Every hydronic system is different, so there is no absolute correct answer when it comes to how often a dirt separator should be "blown down", however, we can make some general recommendations.
For new, relatively clean installations (with all new piping and heat emitters), you should be able to run the system for a week or two before an initial blow down. If the project is a retrofit, however, and has a lot of existing piping and old heat emitters, do an initial blow down within a day or two and carefully examine what comes out. If the system appears to be extremely dirty, repeat blow downs every few days, initially, to remove as much dirt as possible to protect any new equipment.
On smaller systems, purging a quart or two of fluid should be enough to completely clean out the separator. On larger systems, purging a few gallons should do it. Observe the fluid coming out; when it runs clear you can close the blow down valve. It's a good idea to collect the dirt in a white bucket and let it settle for a few minutes, then check it carefully. It is common to see solder balls, metal shavings, flux goobers, sand, dust, etc. A reddish/brown material is likely iron oxide (rust), a product of corrosion.
If you are using a magnetic dirt separator, such as the Caleffi DIRTMAG or DISCALDIRTMAG, you may also find magnetite, a highly magnetic and abrasive mineral, black in color. Magnetite laden water can appear gray, until it settles out, and is especially damaging to wetted moving parts such as pump and valve seals. It also builds up on heat exchangers which drastically reduces heat transfer efficiency and life expectancy.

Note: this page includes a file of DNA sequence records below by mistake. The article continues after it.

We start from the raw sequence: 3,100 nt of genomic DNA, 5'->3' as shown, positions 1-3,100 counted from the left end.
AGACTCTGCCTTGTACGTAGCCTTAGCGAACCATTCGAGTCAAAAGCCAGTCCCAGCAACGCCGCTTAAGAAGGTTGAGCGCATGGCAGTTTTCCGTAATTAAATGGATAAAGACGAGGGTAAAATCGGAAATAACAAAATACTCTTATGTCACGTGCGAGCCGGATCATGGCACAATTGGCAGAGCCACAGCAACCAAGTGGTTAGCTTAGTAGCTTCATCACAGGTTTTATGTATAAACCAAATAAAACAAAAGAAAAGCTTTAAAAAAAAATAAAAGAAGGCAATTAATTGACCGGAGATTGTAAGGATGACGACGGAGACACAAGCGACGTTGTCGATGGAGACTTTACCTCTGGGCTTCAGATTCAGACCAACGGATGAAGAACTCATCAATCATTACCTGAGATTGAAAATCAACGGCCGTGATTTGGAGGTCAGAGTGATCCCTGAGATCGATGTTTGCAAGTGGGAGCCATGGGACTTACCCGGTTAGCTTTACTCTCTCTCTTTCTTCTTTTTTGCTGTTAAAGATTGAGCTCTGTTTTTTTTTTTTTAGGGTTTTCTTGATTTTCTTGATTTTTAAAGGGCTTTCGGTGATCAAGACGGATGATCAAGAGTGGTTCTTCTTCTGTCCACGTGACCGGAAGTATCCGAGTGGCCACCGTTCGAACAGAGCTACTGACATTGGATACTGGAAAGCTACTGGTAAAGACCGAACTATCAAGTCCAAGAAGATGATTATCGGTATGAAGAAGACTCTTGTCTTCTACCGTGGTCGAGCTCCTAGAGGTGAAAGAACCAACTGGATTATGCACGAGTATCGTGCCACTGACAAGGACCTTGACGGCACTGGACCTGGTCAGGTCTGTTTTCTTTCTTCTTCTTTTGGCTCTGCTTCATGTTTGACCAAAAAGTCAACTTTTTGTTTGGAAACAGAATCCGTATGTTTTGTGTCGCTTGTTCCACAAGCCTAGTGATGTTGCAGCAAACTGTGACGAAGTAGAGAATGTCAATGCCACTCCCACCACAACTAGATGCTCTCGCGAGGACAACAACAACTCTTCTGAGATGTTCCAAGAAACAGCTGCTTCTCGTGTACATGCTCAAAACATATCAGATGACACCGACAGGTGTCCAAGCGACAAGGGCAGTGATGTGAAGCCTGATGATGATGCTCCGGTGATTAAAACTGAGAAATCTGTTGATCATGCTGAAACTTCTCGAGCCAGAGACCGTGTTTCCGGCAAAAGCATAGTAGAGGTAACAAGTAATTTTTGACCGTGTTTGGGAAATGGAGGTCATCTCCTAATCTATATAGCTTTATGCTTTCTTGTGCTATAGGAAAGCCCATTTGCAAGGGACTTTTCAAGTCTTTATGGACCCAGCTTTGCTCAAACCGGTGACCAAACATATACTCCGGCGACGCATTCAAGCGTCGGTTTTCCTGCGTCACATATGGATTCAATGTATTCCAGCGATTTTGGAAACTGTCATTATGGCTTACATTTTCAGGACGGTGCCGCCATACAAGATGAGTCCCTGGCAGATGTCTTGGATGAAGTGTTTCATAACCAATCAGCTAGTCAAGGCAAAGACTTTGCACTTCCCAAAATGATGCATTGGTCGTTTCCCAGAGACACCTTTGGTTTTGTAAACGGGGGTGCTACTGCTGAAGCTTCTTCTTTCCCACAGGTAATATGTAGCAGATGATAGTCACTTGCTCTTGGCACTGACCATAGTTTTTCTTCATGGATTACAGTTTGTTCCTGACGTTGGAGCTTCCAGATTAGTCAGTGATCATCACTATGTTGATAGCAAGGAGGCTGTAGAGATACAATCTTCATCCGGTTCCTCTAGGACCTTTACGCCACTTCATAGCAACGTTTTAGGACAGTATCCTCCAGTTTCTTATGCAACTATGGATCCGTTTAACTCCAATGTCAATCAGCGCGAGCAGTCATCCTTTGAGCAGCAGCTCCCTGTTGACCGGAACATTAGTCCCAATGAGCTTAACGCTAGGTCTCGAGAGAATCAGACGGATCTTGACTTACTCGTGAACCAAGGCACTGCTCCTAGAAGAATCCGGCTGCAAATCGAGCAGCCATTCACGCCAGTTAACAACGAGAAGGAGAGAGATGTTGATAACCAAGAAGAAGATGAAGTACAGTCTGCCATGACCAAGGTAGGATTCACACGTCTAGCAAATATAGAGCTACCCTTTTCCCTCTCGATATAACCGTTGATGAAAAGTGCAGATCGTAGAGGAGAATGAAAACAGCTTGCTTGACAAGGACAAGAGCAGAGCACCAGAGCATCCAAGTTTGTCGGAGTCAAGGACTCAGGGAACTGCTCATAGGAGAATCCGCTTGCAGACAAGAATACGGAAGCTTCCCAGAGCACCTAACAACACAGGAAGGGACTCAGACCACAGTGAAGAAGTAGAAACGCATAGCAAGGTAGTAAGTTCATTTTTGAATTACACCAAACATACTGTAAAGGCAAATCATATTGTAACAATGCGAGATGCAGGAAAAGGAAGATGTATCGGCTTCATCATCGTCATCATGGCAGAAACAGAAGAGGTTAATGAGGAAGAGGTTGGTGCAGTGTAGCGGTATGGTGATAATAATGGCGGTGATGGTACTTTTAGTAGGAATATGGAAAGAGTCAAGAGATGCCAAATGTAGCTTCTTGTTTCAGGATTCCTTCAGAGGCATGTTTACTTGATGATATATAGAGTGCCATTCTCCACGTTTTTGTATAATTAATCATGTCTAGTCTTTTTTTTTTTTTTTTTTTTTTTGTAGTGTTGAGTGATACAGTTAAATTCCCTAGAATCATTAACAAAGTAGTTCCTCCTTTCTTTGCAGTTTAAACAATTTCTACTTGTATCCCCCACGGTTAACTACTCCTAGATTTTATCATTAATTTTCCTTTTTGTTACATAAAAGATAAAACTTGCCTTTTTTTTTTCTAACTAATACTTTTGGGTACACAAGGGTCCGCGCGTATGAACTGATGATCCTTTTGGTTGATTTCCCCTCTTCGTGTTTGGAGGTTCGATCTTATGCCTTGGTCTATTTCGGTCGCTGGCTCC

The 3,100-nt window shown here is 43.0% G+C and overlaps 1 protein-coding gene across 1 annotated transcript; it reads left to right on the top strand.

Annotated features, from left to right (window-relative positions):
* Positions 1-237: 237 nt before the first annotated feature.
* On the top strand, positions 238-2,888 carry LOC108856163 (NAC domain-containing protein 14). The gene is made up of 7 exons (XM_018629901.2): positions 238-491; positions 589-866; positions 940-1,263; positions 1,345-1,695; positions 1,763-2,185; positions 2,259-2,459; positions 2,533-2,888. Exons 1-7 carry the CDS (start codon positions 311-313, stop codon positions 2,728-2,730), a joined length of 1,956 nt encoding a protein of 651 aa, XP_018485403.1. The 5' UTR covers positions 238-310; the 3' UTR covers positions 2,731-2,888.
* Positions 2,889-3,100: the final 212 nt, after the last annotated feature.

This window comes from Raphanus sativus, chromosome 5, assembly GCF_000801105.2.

Observe the water quality each time you do a blow down. When the fluid starts looking cleaner with each blow down, sample frequency can be reduced, eventually to 3 or 4 times per year. Again, every job is different and the maintenance staff can get a feel for how often it should be done. Systems with ongoing corrosion and dirt problems may require more frequent blow downs.
Regarding procedure, shutting down the pumps prior to blow down it not required, but, when the pumps are not running you can be sure all of the collected dirt in the separator will be purged and none will be carried through the separator by flowing water. If you have a magnetic dirt separator, remove the magnet before opening the purge valve. This will release any of the captured magnetic material so it can be purged. After closing the purge valve, simply re-attach the magnet.
One more thing, be sure the system fill valve is not isolated so the loss of pressure in the system (due to purging) will be made up. Click on the video link below; it's a very large retrofit project which, as the contractor discovered, had a BIG problem with magnetite!